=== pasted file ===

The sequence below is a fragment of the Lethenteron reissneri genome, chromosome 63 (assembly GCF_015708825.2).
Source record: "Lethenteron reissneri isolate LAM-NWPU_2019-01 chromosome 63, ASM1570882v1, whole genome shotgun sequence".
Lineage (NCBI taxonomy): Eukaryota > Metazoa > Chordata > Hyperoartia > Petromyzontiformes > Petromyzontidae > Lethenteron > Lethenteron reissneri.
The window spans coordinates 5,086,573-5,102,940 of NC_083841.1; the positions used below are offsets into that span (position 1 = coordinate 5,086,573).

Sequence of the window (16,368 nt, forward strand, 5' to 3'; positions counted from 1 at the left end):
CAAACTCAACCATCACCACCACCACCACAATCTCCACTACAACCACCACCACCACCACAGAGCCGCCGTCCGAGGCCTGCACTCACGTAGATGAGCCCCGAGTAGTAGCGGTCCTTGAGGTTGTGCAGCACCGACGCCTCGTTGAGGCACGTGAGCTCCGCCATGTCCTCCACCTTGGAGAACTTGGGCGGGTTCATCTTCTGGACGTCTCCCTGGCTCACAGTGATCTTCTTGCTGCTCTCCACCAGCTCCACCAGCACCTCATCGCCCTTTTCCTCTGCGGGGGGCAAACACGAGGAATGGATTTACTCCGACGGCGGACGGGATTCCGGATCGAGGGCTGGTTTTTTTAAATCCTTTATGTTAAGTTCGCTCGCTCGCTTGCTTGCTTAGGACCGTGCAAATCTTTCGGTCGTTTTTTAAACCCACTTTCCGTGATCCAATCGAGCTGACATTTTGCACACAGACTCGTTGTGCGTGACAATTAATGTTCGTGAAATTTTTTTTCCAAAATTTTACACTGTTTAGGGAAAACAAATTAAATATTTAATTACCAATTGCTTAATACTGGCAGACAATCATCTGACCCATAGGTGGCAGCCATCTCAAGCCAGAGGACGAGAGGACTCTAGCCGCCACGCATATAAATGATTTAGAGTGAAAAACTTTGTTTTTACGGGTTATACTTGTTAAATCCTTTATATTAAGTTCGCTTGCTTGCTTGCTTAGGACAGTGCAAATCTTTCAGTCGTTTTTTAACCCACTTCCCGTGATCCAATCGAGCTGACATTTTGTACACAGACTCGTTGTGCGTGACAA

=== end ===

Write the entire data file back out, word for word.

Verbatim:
The sequence below is a fragment of the Lethenteron reissneri genome, chromosome 63 (assembly GCF_015708825.2).
Source record: "Lethenteron reissneri isolate LAM-NWPU_2019-01 chromosome 63, ASM1570882v1, whole genome shotgun sequence".
Lineage (NCBI taxonomy): Eukaryota > Metazoa > Chordata > Hyperoartia > Petromyzontiformes > Petromyzontidae > Lethenteron > Lethenteron reissneri.
The window spans coordinates 5,086,573-5,102,940 of NC_083841.1; the positions used below are offsets into that span (position 1 = coordinate 5,086,573).

Sequence of the window (16,368 nt, forward strand, 5' to 3'; positions counted from 1 at the left end):
CAAACTCAACCATCACCACCACCACCACAATCTCCACTACAACCACCACCACCACCACAGAGCCGCCGTCCGAGGCCTGCACTCACGTAGATGAGCCCCGAGTAGTAGCGGTCCTTGAGGTTGTGCAGCACCGACGCCTCGTTGAGGCACGTGAGCTCCGCCATGTCCTCCACCTTGGAGAACTTGGGCGGGTTCATCTTCTGGACGTCTCCCTGGCTCACAGTGATCTTCTTGCTGCTCTCCACCAGCTCCACCAGCACCTCATCGCCCTTTTCCTCTGCGGGGGGCAAACACGAGGAATGGATTTACTCCGACGGCGGACGGGATTCCGGATCGAGGGCTGGTTTTTTTAAATCCTTTATGTTAAGTTCGCTCGCTCGCTTGCTTGCTTAGGACCGTGCAAATCTTTCGGTCGTTTTTTAAACCCACTTTCCGTGATCCAATCGAGCTGACATTTTGCACACAGACTCGTTGTGCGTGACAATTAATGTTCGTGAAATTTTTTTTCCAAAATTTTACACTGTTTAGGGAAAACAAATTAAATATTTAATTACCAATTGCTTAATACTGGCAGACAATCATCTGACCCATAGGTGGCAGCCATCTCAAGCCAGAGGACGAGAGGACTCTAGCCGCCACGCATATAAATGATTTAGAGTGAAAAACTTTGTTTTTACGGGTTATACTTGTTAAATCCTTTATATTAAGTTCGCTTGCTTGCTTGCTTAGGACAGTGCAAATCTTTCAGTCGTTTTTTAACCCACTTCCCGTGATCCAATCGAGCTGACATTTTGTACACAGACTCGTTGTGCGTGACAA